WHAT ANASTROZOLE TABLETS ARE AND WHAT THEY ARE USED FOR
Anastrozole tablets contain a substance called anastrozole. This belongs to a group of medicines called ‘aromatase inhibitors’. Anastrozole tablets are used to treat breast cancer in women who have gone through the menopause. Anastrozole tablets work by cutting down the amount of the hormone called estrogen that your body makes. It does this by blocking a natural substance (an enzyme) in your body called ‘aromatase’.
BEFORE YOU TAKE
Do not take Anastrozole tablets if you
• are allergic (hypersensitive) to anastrozole or any of the other
ingredients of Anastrozole tablets .
• are pregnant or breast feeding .
• Do not take Anastrozole tablets if any of the above apply to you.
If you are not sure, talk to your doctor or pharmacist before taking Anastrozole tablets.
Take special care with Anastrozole tablets
Before treatment with Anastrozole tablets check with your doctor or pharmacist:
• if you still have menstrual periods and
have not yet gone through the
• if you are taking a medicine that contains tamoxifen or medicines that contain estrogen (see the section called ‘Taking other medicines’).
• if you have ever had a condition that affects the strength of your bones (osteoporosis).
• if you have problems with your liver or kidneys.
If you are not sure if any of the above applies to you, talk to your doctor or pharmacist before
taking Anastrozole tablets.
If you go into the hospital, let the medical staff know you are taking Anastrozole tablets.
Taking other medicines
Please tell your doctor or pharmacist if you are taking or have recently taken any other
medicines, including medicines obtained without a prescription.
This includes medicines that you buy without a prescription and herbal medicines. This is because Anastrozole tablets can affect the way some medicines work and some medicines can have an effect on Anastrozole tablets.
Do not take Anastrozole tablets if you are already taking any of the following medicines:
• Certain medicines used to treat breast cancer (selective estrogen receptor modulators), e.g., medicines that contain tamoxifen. This is because these medicines may stop Anastrozole tablets from working properly.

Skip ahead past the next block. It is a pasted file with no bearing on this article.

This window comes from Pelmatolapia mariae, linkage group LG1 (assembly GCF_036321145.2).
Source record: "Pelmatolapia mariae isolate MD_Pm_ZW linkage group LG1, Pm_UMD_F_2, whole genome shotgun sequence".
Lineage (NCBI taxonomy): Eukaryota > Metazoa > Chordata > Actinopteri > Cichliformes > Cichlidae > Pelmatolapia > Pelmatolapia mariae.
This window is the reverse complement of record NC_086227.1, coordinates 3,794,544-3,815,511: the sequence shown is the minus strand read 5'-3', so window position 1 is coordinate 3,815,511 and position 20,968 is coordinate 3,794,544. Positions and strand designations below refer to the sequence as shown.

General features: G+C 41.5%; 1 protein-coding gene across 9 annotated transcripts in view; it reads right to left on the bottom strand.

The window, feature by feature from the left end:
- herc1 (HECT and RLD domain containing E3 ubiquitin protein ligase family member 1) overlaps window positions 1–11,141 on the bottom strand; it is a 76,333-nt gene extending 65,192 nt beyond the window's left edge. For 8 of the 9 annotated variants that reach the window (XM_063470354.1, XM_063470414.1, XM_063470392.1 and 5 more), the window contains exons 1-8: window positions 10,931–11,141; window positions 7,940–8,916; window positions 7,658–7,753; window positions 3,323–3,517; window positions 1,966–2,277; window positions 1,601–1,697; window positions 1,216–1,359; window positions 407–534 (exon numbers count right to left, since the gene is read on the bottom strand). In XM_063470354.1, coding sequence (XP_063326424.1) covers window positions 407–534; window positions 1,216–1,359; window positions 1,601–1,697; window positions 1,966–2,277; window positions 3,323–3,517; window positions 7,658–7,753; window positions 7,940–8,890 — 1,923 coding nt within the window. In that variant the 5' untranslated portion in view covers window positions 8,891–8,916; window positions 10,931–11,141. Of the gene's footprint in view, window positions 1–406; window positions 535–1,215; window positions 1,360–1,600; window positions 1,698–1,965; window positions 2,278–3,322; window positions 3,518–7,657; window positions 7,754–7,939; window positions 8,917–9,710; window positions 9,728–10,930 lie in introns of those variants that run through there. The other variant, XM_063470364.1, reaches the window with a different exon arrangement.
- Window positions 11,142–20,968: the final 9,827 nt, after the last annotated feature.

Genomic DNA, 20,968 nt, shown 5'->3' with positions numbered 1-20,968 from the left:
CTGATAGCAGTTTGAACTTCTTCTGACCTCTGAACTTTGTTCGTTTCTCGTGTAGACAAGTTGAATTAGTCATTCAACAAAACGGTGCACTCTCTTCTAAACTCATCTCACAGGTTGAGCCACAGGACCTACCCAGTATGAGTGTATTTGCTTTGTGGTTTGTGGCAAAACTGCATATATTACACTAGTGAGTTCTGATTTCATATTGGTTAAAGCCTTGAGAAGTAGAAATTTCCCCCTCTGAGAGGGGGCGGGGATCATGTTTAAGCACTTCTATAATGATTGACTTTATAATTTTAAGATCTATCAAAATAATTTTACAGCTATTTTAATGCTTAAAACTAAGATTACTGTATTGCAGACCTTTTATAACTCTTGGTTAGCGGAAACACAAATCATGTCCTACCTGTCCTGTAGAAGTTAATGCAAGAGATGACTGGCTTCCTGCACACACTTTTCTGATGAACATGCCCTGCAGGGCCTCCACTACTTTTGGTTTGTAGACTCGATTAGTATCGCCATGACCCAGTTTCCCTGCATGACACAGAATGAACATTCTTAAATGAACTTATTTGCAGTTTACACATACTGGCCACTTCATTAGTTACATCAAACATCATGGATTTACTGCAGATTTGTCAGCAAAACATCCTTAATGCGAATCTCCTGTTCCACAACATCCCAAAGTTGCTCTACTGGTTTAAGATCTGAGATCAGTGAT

• Medicines that contain estrogen, such as hormone replacement therapy (HRT).
• If this applies to you, ask your doctor or pharmacist for advice.
• Tell your doctor or pharmacist if you are taking the following:
A medicine known as an ‘LHRH analogue’. This includes gonadorelin, buserelin, goserelin,
leuprorelin and triptorelin. These medicines are used to treat breast cancer, certain female
health (gynaecological) conditions, and infertility.
Pregnancy and breast-feeding
Do not take Anastrozole tablets if you are pregnant or breast-feeding.
Stop taking Anastrozole tablets if you become pregnant and talk to your doctor.
Ask your doctor or pharmacist for advice before taking any medicine.
Driving and using machines
Anastrozole tablets are not likely to affect your ability to drive or use any tools or machines.
However, some people may occasionally feel weak or sleepy while taking Anastrozole tablets.
If this happens to you, ask your doctor or pharmacist for advice.
Important information about some of the ingredients of Anastrozole tablets
Anastrozole tablets contain lactose which is a type of sugar. If you have been told by your
doctor that you have an intolerance to some sugars, contact your doctor before taking this medicine.
HOW TO TAKE
Always take anastrozole exactly as your doctor has told you. You should check with your doctor
or pharmacist if you are not sure.
• The usual dose is one tablet (1mg anastrozole) once a day.